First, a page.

Famed internet analyst Mary Meeker’s latest prognostications on how the internet is developing were out today. The key — perhaps unsurprisingly — is mobile, and how it’s reshaping what gadgets we buy, what we use them for, and where exactly those users are from.
Here are five key figures from her report:
It is the week before a major Apple announcement, and like a scrooge before Christmas, Samsung tried to spoil its rival’s party on Wednesday.
By Gautam Malkani
Jimmy Iovine, Tim Cook, Dr. Dre and Eddy Cue at Apple headquarters in Cupertino, California. (Photo by Paul Sakuma Photography)
It was the geeks who made commerce cool. Or at least that’s the popular assumption. Silicon Valley’s tech scene supposedly did for business and entrepreneurism what James Dean did for denim.
Start-up founders became superstars and VC morphed into modern-day A&R. San Francisco’s earlier incarnations as the home of beat writers, hippies and counterculture in general merely reinforced this view.
Apple’s acquisition of Beats by Dr Dre may look like another case in point. But it isn’t. Instead it reminds us that, tech schmeck, business became hip because of hip-hop.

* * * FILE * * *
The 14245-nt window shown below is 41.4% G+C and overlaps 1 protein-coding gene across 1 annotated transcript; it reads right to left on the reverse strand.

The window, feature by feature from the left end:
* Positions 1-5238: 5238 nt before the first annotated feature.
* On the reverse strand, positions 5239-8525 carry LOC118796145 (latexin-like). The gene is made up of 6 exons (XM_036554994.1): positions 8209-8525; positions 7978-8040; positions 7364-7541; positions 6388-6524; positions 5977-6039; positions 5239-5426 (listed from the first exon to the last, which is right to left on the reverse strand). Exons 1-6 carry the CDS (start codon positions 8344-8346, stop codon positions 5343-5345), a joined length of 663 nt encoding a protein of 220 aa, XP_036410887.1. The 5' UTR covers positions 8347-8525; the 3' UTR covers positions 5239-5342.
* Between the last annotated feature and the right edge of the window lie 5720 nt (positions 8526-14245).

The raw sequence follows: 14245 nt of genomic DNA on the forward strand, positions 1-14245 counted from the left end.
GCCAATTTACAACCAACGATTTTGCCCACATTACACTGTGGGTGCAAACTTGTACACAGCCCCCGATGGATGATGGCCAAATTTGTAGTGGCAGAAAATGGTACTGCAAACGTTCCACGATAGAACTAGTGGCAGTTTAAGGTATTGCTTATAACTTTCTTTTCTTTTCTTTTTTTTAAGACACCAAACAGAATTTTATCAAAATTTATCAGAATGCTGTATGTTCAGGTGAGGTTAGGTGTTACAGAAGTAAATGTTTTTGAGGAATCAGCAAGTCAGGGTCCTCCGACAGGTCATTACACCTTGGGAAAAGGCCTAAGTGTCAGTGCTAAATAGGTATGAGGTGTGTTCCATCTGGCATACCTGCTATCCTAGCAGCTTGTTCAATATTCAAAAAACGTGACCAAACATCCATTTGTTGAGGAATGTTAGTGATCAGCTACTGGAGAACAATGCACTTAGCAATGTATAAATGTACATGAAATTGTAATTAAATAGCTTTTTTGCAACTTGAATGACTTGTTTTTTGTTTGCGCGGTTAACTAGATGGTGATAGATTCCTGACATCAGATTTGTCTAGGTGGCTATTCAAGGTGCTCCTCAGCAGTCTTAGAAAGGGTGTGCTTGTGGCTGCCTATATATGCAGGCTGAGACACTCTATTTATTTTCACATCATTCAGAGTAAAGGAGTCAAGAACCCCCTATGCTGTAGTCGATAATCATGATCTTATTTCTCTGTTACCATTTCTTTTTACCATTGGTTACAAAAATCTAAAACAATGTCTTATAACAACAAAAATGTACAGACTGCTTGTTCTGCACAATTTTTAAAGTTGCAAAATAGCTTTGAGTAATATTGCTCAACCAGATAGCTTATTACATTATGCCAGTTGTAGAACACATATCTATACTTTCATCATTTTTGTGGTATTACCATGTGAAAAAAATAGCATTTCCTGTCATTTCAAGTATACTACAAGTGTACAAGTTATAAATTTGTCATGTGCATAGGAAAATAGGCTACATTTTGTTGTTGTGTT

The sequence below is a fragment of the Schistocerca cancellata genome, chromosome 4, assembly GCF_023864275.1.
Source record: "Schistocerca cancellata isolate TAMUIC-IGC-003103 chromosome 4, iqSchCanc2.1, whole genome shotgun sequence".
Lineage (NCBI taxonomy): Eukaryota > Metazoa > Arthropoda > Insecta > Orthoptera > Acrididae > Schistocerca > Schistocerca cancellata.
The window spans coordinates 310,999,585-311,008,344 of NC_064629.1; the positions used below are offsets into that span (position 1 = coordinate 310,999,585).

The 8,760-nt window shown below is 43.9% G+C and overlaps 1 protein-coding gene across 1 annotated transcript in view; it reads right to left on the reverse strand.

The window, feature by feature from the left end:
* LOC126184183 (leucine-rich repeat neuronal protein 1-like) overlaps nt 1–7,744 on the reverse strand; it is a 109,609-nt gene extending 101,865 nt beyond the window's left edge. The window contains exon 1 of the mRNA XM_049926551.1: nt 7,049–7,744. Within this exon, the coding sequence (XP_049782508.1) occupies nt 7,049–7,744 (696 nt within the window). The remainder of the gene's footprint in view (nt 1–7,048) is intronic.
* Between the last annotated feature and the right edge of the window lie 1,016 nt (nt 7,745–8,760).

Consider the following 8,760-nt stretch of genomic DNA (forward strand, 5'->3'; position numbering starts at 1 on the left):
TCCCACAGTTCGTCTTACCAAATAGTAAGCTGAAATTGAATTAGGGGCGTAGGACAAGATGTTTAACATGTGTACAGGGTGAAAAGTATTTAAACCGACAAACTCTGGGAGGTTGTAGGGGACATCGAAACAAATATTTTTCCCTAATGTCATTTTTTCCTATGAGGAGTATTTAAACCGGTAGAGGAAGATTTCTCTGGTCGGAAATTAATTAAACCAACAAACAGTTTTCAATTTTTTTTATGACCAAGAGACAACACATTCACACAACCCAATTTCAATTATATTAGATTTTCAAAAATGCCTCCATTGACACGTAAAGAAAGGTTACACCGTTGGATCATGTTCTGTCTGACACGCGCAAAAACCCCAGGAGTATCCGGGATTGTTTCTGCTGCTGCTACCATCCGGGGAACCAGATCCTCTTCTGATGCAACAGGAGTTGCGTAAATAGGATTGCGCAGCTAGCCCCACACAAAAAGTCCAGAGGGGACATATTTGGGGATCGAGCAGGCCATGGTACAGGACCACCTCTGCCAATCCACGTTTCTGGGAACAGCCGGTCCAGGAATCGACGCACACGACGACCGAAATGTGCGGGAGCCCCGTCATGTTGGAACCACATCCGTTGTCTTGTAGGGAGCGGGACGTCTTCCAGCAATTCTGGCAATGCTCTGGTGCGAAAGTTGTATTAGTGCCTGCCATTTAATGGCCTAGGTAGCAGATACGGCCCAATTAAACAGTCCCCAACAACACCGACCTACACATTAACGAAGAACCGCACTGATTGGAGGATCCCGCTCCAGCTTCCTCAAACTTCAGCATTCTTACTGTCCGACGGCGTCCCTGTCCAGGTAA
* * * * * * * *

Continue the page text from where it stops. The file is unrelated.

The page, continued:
Software may be “eating the world”, in the words of venture capitalist Marc Andreessen, but should some software be given the same moral status as animals or even humans?
In a new paper, Anders Sandberg, a research fellow at Oxford’s Future of Humanity Institute, takes the reader on a whistle-stop tour of the various moral quandaries that may be raised by “brain emulations” – hypothetical software that can replicate the function and structure of a whole animal or human brain.
Clive Sinclair’s C5, Tata’s Nano and baby toys come to mind, apparently.